And keep in mind that GDP today is significantly greater in part because of a better corporate tax system.

Here’s the chart from the CPS study, showing the results over the past three decades.

 

The results from the most-recent round of corporate rate cuts are especially strong.

In 2010-11, the government collected £36.2 billion from a 28 percent corporate tax. The government expected its corporate tax package—including a rate cut to 20 percent—to lose £7.9 billion a year by 2015-16 on a static basis. …But that analysis was apparently too pessimistic: actual revenues in 2015-16 had risen to £43.9 billion. So in five years, the statutory tax rate fell 29 percent (28 percent to 20 percent) but revenues increased 21 percent (£36.2 billion to £43.9 billion). That is dynamic!

None of this should be a surprise.

Big reductions in the Irish corporate tax rate also led to an uptick in corporate receipts as a share of economic output. And remember that the economy has boomed, so the Irish government is collecting a bigger slice of a much bigger pie.

And Canadian corporate tax cuts generated the same effect, with no drop in revenues even though (or perhaps because) the federal tax rate on business has plummeted to 15 percent.

Would we get similar results in the United States?

According to experts, the answer is yes. Scholars at the American Enterprise Institute estimate that the revenue-maximizing corporate tax rate for the United States is about 25 percent. And Tax Foundation experts calculate that the revenue-maximizing rate even lower, down around 15 percent.

I’d be satisfied (temporarily) if we split the difference between those two estimates and cut the rate to 20 percent.

Let’s close with some dare-to-hope speculation from Joseph Sternberg of the Wall Street Journal about what might happen in Europe if Trump significantly drops the U.S. corporate tax rate.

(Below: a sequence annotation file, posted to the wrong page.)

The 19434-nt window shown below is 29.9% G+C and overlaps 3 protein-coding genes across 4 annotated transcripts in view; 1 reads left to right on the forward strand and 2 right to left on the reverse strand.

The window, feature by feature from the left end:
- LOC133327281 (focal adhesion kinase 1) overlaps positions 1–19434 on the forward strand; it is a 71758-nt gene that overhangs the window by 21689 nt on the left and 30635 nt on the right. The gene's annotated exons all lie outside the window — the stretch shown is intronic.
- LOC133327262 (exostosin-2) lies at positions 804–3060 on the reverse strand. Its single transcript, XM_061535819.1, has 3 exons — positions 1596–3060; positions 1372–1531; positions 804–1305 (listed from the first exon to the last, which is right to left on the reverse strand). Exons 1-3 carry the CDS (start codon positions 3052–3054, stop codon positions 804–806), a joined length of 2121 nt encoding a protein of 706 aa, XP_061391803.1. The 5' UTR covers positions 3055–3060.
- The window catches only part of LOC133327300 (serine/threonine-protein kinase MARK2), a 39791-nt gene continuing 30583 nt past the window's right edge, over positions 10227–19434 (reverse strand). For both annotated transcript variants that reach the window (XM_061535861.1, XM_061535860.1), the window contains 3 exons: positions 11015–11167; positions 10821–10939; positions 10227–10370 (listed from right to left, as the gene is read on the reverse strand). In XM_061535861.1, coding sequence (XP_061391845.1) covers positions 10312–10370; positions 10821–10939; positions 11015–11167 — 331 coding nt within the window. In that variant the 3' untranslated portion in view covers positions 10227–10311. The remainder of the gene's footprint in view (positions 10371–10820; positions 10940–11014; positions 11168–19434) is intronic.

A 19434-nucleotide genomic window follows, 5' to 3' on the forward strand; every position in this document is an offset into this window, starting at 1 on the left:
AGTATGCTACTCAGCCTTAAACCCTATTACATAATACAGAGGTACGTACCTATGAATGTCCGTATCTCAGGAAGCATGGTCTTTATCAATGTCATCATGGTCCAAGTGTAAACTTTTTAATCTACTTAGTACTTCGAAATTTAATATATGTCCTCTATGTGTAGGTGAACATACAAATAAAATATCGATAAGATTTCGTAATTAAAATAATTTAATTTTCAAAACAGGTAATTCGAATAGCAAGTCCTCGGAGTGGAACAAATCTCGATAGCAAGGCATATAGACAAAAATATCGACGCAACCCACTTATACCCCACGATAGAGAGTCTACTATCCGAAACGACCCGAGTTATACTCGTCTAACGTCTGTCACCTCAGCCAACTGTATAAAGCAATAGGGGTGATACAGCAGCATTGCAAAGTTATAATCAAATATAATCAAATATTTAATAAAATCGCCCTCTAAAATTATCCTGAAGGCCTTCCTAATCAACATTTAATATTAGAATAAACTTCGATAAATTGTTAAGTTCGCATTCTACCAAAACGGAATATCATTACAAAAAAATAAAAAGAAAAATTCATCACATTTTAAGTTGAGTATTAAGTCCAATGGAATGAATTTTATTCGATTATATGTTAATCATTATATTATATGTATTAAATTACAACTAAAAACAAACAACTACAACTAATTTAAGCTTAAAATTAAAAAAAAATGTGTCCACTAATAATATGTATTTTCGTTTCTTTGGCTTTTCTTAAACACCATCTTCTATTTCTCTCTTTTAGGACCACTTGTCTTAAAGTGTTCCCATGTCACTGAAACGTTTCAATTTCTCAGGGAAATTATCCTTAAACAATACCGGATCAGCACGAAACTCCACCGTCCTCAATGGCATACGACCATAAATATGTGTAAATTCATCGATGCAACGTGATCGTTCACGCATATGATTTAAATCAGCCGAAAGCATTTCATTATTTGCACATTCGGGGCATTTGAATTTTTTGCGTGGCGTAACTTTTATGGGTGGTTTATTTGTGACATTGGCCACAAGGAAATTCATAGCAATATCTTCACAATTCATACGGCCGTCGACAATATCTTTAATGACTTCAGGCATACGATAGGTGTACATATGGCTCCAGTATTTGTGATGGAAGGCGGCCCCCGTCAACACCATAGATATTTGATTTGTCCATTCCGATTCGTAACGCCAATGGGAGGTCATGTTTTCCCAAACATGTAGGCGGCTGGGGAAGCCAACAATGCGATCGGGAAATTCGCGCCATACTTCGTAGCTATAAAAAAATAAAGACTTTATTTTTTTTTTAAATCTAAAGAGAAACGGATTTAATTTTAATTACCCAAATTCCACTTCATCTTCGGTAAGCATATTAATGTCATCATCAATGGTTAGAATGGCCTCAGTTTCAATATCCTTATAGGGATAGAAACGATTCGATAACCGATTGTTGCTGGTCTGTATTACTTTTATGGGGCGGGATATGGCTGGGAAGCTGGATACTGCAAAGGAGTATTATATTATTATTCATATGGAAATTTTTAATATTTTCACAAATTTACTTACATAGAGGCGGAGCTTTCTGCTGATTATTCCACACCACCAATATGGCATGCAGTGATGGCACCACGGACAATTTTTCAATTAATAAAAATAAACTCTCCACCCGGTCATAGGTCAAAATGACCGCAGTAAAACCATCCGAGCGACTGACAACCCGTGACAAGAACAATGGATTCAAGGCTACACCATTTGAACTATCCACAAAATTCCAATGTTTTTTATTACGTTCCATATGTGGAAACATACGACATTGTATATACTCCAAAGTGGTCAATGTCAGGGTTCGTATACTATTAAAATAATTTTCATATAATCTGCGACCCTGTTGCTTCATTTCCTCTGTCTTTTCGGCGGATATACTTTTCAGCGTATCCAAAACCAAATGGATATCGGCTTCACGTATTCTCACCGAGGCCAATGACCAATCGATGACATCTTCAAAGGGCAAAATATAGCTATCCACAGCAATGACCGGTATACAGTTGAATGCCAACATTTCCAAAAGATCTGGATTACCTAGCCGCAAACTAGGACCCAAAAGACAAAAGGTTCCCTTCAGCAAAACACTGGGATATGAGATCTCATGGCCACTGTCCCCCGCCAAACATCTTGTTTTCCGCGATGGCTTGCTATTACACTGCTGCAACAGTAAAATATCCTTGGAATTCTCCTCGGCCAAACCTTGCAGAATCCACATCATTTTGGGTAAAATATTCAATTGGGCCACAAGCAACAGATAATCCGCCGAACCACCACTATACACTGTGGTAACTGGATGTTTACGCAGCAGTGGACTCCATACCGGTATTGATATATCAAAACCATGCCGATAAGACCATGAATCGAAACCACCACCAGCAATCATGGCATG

Donald Trump says many things that alarm Europeans, but one of the bigger fright lines may have come in last week’s address to Congress: “Right now, American companies are taxed at one of the highest rates anywhere in the world. My economic team is developing historic tax reform that will reduce the tax rate on our companies so they can compete and thrive anywhere and with anyone.” What’s scary here to European ears is…the idea that tax policy is now fair game when it comes to global competitiveness. …One of the biggest political gifts Barack Obama gave European leaders was support for their notion that low tax rates are unfair and that taxpayers who benefit from them are somehow crooked. Europeans pushed that line among themselves for years, complaining about low Irish corporate rates, for instance. The taboo on tax competition is central to the political economy of Europe’s welfare states… Mr. Obama…backed global efforts against “base erosion and profit shifting,” meaning legal and efficient corporate tax planning. The goal was to obstruct competition among governments… The question now is how much longer Europe could resist widespread tax reform if Mr. Trump brings in a 20% corporate rate alongside rapid deregulation—or what the consequences will be in terms of social-spending trade-offs to a new round of tax cutting. Dare to dream that Mr. Trump manages to trigger a new debate about competitiveness in Europe.

Amen. I’m a huge fan of tax competition because it pressures politicians to do the right thing even though they would prefer bad policy. And I also like the dig at the OECD’s anti-growth “BEPS” initiative.

P.S. I want government to collect less revenue and spend less money, so the fact that a lower corporate tax rate might boost revenue is not a selling point. Instead, it simply tells us that the rate should be further reduced. Remember, it’s a bad idea to be at the revenue-maximizing point on the Laffer Curve (though that’s better than being on the downward-sloping side of the Curve, which is insanely self-destructive).